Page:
People are advised to observe some key rules of etiquette when they negotiate with French, Japanese and English businessmen. Germans feel more comfortable doing business with men whose shoes are brightly polished. Also please watch out for cultural-specific taboos. Avoid presenting sharp gifts such as knives; in some cultures they symbolize the ending of a relationship. 6. 2 To be Neutral in Terms of Cultural Conflicts In international business negotiations, some business cultures would be distinctively different. Certain principles and customs that the counterpart insists would be totally impossible for us to accept.

But what we should do is not to blindly make any comments on their cultural values and codes and at the same time we should also defend our own culture from any degrading comments. Or that would bring about thorny confrontations. So at negotiating table, we should learn to respect the other side’s values, codes, and custom, no matter how tiny the aspect is. That is to say, negotiations need some flexibility to keep it fluid in the process as to how to seek the consistency of both parties to achieve the holistic objectives as long as you don’t give up some important principles. 6. 3 To Find Ways to Bridge the Cultural Gaps

How will you view the cultural differences, as an obstacle or a weapon or even something else? The conventional view is that cultural differences are an obstacle to agreement and effective action. But in a different culture they can be weapons, especially when a dominant party tries to impose its will on the other side. For example, their foreign counterparts may regard American lawyers’ insistence on structuring a transaction “the way we do it in America” as the use of American culture as a weapon. In such situations, differences of cultures tend to impede the process of the negotiations.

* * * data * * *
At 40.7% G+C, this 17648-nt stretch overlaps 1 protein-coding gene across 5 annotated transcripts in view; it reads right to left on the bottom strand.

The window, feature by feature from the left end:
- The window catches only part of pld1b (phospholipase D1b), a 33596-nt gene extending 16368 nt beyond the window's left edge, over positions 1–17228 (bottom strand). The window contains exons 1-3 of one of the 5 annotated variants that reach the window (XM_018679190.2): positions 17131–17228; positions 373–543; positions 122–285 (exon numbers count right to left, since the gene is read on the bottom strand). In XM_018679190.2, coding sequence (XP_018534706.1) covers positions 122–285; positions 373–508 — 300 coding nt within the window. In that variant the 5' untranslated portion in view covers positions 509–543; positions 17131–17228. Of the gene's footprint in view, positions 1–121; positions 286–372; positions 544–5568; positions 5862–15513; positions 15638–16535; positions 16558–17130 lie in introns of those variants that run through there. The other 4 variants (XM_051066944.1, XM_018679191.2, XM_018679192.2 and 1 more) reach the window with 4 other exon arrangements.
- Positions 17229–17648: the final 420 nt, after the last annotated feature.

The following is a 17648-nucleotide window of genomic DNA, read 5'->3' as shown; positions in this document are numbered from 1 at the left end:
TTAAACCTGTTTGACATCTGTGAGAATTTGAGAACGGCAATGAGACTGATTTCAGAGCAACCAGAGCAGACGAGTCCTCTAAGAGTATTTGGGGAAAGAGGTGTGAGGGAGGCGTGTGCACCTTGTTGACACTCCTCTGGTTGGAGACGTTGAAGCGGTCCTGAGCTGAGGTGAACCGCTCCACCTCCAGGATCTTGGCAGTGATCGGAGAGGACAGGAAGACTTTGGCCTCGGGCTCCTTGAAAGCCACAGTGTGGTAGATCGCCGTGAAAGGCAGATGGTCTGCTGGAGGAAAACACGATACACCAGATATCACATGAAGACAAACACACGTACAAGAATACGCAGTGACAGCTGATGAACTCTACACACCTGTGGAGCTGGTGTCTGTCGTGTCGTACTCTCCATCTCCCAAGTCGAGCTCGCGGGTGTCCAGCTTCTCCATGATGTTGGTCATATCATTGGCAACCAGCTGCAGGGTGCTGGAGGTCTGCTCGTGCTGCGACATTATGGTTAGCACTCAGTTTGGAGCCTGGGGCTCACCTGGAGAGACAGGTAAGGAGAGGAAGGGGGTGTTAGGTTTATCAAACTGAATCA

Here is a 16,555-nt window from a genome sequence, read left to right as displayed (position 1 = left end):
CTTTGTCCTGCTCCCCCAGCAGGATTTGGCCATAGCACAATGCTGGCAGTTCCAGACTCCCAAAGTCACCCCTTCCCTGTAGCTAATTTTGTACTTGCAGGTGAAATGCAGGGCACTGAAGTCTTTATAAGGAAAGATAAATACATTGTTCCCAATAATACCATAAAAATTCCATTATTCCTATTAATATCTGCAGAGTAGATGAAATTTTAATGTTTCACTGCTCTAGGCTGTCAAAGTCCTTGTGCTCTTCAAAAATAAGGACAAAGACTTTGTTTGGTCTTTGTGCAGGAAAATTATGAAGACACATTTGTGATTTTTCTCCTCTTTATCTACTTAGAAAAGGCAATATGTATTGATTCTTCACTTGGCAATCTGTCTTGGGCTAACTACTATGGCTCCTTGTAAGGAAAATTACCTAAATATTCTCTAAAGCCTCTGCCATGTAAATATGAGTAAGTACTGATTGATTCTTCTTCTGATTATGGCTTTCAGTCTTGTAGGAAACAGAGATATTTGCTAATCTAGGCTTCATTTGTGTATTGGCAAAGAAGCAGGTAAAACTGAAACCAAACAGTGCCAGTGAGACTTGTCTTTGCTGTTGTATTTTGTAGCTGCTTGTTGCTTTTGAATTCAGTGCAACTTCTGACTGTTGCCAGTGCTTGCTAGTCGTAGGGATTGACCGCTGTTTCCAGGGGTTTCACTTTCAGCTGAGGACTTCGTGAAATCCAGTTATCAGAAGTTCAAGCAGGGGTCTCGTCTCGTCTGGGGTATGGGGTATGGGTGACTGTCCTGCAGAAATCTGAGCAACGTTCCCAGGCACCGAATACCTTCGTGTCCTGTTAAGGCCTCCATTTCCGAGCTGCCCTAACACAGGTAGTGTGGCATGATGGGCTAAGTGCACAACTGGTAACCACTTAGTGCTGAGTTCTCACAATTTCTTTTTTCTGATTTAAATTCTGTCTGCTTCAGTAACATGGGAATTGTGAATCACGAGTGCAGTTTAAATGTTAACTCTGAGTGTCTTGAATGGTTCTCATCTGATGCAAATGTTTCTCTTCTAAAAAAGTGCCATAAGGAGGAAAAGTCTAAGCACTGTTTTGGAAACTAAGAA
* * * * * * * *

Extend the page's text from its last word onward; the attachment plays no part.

In short, cultural differences create a gap between persons and organizations. Therefore, effective international business negotiators should seek to find ways to bridge the gap caused by cultural differences and try to turn all the adverse factors into contributors of a successful negotiation. a. Bridge the gap with the other side’s culture. In international business, negotiators often try to use the other side’s culture in order to build a relationship, which can be illustrated by an old saying “when you are in Roman, do as the Romans”. b. Bridge the gap with your own culture.

A second way to bridge the gap is to persuade or induce the other side to adopt your culture, which may require time and education. For example, in order to give a common culture to a joint venture, an American partner sent executives of its foreign partner to schools and executive training programs in the United States and then assigned them for short periods to the U. S. partner’s own operations. c. Bridge the gap with the combination of both sides’ cultures . In fact, cultural bridging takes place on both sides of the gap and results in the construction of an integrated structure.